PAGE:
The government has proposed providing Rp 37.38 trillion (US$2.5 billion) in capital injections for state-owned enterprises (SOEs) next year, some of which will be used to resolve the investment mismanagement scandal involving state insurer PT Asuransi Jiwasraya.
During a meeting with House Commission XI overseeing financial affairs on Tuesday, Finance Minister Sri Mulyani Indrawati said the capital injections were part of the government’s investment plan for next year.
“[The capital injections] will be used to finance the development of the Sumatra toll road, tourism development and [to fund] the opening of Batang industrial area, among other projects,” she told lawmakers, referring to the Trans Sumatra toll road mega project and the development of the new industrial zone in Central Java.
The government plans to inject funds into eight SOEs, including Rp 20 trillion for financing firm Bahana Pembinaan Usaha Indonesia (BPUI), Rp 2.25 trillion for secondary mortgage market company PT Sarana Multigriya Finansial, Rp 6.2 trillion for construction company PT Hutama Karya and Rp 5 trillion for electricity giant PLN.
“The injection for BPUI is related to the management of the Jiwasraya problem,” she said.
The Central Jakarta District Court is currently overseeing a trial regarding the scandal involving Jiwasraya. The allegation of mismanagement came after Jiwasraya was unable to pay its policyholders’ claims worth Rp 18 trillion as it invested most of its premium revenue from its product JS Saving Plan into so-called pump-and-dump stocks.
In July, the SOEs Ministry announced a plan to restructure Jiwasraya’s policies and carry them over to a new company. BPUI is expected to establish a new life insurance company, PT Nusantara Life, which will then hold all of Jiwasraya’s restructured policies, according to Deputy SOEs Minister Kartika “Tiko” Wirjoatmodjo.
Furthermore, the government will also provide a capital injection of Rp 470 billion for the Indonesia Tourism Development Corporation, which is in charge of developing tourist facilities in Mandalika, West Nusa Tenggara.
It will also inject Rp 1.2 trillion into port operator PT Pelindo III, Rp 1.28 trillion into ship maker PT Pal Indonesia and Rp 977 billion into PT Kawasan Industri Wijayakusuma.
The allocated budget for capital injections next year is lower than this year’s roughly Rp 51 trillion, as the government’s budget is focused on stimulating a recovery of the pandemic-battered economy.
Initially, the government allocated Rp 31.48 trillion for state capital injections this year, to be disbursed to eight SOEs, before earmarking an additional Rp 20.5 trillion, as part of the COVID-19 stimulus package of Rp 695.2 trillion.
The decision to allocate additional funds is intended to help cushion the impacts of the pandemic on state-owned companies. For example, national flag carrier Garuda Indonesia logged $712.73 million in losses in the first half of the year, compared to the $24.11 million profit it posted in the same period last year, as the COVID-19 outbreak dealt a crushing blow to the aviation industry.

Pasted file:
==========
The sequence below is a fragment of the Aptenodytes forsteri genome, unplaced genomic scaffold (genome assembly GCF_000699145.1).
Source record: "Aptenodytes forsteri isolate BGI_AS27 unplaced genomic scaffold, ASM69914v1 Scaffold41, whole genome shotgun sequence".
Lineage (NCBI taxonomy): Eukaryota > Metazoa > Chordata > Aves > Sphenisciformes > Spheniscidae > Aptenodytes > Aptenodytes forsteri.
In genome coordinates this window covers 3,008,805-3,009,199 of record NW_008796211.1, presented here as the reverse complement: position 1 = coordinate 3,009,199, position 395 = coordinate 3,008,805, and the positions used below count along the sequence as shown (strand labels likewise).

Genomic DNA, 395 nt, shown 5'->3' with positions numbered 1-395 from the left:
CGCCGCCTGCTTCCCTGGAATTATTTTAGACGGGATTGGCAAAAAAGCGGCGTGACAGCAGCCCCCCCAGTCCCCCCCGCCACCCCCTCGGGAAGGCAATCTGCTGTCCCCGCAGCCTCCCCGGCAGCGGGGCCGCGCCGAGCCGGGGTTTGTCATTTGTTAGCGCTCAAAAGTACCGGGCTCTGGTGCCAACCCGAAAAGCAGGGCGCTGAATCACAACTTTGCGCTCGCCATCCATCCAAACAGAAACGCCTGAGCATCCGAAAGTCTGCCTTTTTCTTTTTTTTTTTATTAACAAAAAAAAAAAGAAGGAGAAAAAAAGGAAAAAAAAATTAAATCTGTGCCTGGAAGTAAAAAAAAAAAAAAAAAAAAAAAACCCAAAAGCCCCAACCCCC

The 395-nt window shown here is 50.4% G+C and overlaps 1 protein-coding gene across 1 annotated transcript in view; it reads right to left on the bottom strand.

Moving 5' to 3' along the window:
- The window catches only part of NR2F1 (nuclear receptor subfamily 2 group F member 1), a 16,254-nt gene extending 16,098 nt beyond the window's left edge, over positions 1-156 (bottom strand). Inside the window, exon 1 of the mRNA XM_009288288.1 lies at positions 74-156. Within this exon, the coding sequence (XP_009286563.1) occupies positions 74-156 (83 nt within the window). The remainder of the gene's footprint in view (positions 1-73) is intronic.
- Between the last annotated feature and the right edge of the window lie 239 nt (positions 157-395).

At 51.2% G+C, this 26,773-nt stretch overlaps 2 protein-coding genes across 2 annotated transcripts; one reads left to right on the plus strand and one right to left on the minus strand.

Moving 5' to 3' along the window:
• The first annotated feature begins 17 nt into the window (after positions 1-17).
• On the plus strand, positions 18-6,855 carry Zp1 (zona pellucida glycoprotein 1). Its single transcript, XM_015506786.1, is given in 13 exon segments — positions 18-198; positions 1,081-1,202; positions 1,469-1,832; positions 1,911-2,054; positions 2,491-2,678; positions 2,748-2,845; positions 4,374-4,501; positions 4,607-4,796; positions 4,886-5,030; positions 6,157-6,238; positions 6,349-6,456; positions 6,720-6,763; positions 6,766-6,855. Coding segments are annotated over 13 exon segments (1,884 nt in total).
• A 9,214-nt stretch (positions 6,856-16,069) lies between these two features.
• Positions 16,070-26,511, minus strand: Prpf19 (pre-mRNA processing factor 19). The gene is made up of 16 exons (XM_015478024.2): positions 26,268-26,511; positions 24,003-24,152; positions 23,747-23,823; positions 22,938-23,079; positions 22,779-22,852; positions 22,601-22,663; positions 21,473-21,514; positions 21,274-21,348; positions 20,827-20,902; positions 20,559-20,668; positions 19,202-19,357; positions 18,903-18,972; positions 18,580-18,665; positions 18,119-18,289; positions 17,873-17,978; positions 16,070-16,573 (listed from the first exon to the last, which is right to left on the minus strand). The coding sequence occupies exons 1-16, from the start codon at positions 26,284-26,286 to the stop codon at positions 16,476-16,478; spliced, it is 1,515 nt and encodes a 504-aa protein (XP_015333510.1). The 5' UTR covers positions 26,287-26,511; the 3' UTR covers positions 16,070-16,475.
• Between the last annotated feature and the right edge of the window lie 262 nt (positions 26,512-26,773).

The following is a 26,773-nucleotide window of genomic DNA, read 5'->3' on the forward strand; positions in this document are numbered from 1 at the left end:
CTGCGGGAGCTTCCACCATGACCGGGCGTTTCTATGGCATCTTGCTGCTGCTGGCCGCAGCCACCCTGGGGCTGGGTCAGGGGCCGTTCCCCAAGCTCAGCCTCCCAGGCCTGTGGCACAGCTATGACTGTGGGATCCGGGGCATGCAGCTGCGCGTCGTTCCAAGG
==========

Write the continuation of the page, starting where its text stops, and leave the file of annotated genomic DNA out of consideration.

Meanwhile, state oil and gas firm Pertamina also suffered a $767.9 million loss in the January to June period this year, after booking a profit of $659.96 million in the same period last year.
Indonesia’s economy contracted 5.32 percent in the second quarter this year and is expected to shrink 1.1 percent at worst this year or grow by 0.2 percent at best, according to the government’s estimate.
Dividend payments made by SOEs to the government have far exceeded state capital injections, according to SOEs Minister Erick Thohir, who claimed the government had received Rp 255 trillion in dividends from SOEs since 2015 while injecting Rp 118 trillion into SOEs during the same period.
The government has collected more than Rp 40 trillion in dividends from five major SOEs alone this year, including from Pertamina.
“Capital injections are usually considered bad [decisions], but if we look at the dividends and tax income from SOEs, the return is much greater,” he said on Monday, after a meeting with House Commission VI overseeing trade, industry and SOEs, as reported by kompas.com.
The government is also considering injecting funds into state pharmaceutical holding company PT Bio Farma to strengthen the healthcare response to the coronavirus pandemic, Erick said on Monday.
Bio Farma is currently developing a COVID-19 vaccine candidate in cooperation with Sinovac Biotech of China.
Center of Reform on Economics (CORE) Indonesia research director Piter Abdullah told The Jakarta Post that the state capital injections for SOEs would help support the economy amid the uncertainty of the COVID-19 pandemic.
However, he expressed concern about the government’s handling of the Jiwasraya problem.
“The government’s failure to solve the Jiwasraya problem immediately has not only made the problem bigger but also increased the cost,” Piter said. “We think the government should spend more money and take the losses to solve the problems entirely.”